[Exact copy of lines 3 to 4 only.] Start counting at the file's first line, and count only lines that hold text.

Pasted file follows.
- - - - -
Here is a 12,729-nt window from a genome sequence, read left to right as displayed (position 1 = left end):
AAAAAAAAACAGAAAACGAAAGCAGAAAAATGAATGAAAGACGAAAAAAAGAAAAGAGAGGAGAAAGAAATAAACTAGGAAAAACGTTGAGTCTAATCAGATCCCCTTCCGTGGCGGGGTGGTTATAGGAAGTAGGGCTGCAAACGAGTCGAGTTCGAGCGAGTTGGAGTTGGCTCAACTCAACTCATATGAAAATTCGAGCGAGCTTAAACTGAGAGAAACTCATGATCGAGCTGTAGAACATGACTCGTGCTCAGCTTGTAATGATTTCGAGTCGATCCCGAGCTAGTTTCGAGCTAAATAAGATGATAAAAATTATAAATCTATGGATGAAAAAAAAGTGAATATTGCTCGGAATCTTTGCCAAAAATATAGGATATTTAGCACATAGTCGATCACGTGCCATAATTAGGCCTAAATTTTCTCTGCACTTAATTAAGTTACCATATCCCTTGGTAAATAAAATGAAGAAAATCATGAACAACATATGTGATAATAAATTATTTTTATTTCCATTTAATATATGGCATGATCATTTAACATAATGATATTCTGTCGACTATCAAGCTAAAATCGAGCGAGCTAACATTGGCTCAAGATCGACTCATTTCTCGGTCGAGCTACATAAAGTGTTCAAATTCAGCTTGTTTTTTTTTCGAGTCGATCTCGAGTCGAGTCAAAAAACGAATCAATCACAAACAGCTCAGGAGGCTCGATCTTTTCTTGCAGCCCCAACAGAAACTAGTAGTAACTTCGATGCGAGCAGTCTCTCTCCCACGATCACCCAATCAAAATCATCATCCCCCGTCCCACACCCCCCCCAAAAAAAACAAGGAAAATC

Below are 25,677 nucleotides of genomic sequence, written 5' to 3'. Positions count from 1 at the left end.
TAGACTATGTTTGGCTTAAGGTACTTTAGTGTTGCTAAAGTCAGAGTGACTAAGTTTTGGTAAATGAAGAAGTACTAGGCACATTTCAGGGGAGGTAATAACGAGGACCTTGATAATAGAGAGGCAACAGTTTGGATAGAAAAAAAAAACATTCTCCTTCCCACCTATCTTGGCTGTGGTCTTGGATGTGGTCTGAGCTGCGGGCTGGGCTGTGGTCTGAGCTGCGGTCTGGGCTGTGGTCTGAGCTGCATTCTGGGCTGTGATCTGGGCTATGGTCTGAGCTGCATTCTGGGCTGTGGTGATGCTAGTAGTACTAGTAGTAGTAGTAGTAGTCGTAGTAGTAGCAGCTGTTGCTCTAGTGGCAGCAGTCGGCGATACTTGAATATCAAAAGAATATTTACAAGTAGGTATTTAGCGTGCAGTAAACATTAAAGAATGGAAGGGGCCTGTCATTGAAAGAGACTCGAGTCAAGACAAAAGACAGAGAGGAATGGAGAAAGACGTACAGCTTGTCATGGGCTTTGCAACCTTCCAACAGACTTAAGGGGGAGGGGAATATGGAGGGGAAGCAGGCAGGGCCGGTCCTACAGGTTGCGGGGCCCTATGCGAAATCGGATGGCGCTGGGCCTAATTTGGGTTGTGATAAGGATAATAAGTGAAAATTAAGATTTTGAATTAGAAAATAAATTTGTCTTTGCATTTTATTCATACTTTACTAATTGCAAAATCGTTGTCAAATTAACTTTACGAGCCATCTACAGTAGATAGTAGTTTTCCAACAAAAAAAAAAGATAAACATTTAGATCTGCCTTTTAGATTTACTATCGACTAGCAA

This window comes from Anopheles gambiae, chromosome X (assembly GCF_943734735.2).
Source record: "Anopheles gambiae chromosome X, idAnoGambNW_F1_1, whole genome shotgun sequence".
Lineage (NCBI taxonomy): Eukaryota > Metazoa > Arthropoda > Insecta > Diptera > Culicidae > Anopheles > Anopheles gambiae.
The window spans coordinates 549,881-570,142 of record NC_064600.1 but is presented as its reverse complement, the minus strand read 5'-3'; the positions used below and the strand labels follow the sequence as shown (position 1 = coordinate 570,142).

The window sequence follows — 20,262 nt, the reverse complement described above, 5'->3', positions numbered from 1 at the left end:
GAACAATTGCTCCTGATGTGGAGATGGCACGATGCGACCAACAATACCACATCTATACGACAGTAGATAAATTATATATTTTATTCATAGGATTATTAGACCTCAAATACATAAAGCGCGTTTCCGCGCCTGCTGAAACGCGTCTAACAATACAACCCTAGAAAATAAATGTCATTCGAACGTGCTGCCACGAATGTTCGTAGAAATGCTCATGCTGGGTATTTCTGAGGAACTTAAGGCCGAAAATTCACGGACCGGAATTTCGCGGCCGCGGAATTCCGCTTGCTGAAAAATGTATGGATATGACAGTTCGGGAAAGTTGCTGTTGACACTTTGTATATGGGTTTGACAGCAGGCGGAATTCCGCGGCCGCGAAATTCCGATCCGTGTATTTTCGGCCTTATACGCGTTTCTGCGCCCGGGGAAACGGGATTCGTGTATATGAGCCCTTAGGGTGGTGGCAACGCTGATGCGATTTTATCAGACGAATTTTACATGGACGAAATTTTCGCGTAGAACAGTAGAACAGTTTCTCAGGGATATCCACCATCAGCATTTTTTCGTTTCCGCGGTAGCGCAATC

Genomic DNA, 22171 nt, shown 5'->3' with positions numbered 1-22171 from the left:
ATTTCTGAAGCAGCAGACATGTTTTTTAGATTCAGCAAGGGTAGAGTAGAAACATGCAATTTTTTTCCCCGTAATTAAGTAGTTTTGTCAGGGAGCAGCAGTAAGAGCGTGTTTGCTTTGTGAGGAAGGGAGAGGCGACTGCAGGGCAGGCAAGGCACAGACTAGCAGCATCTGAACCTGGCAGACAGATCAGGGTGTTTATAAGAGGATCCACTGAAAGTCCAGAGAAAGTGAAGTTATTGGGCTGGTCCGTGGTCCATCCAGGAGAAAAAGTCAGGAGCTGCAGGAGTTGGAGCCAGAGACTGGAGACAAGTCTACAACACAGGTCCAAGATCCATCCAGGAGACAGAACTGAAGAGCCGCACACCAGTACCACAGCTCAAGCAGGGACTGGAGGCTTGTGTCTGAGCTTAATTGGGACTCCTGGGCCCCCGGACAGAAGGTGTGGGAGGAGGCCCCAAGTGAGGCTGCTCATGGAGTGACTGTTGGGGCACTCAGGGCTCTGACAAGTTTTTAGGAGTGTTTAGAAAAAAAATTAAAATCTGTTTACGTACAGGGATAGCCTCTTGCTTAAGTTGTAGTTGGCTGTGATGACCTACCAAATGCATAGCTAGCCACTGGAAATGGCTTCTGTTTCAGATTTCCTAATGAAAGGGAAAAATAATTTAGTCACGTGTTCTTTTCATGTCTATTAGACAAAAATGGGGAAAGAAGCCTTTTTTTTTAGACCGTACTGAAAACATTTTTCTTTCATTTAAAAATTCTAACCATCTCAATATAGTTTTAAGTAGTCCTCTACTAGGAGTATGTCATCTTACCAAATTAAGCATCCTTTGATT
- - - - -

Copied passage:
Below are 25,677 nucleotides of genomic sequence, written 5' to 3'. Positions count from 1 at the left end.
TAGACTATGTTTGGCTTAAGGTACTTTAGTGTTGCTAAAGTCAGAGTGACTAAGTTTTGGTAAATGAAGAAGTACTAGGCACATTTCAGGGGAGGTAATAACGAGGACCTTGATAATAGAGAGGCAACAGTTTGGATAGAAAAAAAAAACATTCTCCTTCCCACCTATCTTGGCTGTGGTCTTGGATGTGGTCTGAGCTGCGGGCTGGGCTGTGGTCTGAGCTGCGGTCTGGGCTGTGGTCTGAGCTGCATTCTGGGCTGTGATCTGGGCTATGGTCTGAGCTGCATTCTGGGCTGTGGTGATGCTAGTAGTACTAGTAGTAGTAGTAGTAGTCGTAGTAGTAGCAGCTGTTGCTCTAGTGGCAGCAGTCGGCGATACTTGAATATCAAAAGAATATTTACAAGTAGGTATTTAGCGTGCAGTAAACATTAAAGAATGGAAGGGGCCTGTCATTGAAAGAGACTCGAGTCAAGACAAAAGACAGAGAGGAATGGAGAAAGACGTACAGCTTGTCATGGGCTTTGCAACCTTCCAACAGACTTAAGGGGGAGGGGAATATGGAGGGGAAGCAGGCAGGGCCGGTCCTACAGGTTGCGGGGCCCTATGCGAAATCGGATGGCGCTGGGCCTAATTTGGGTTGTGATAAGGATAATAAGTGAAAATTAAGATTTTGAATTAGAAAATAAATTTGTCTTTGCATTTTATTCATACTTTACTAATTGCAAAATCGTTGTCAAATTAACTTTACGAGCCATCTACAGTAGATAGTAGTTTTCCAACAAAAAAAAAAGATAAACATTTAGATCTGCCTTTTAGATTTACTATCGACTAGCAA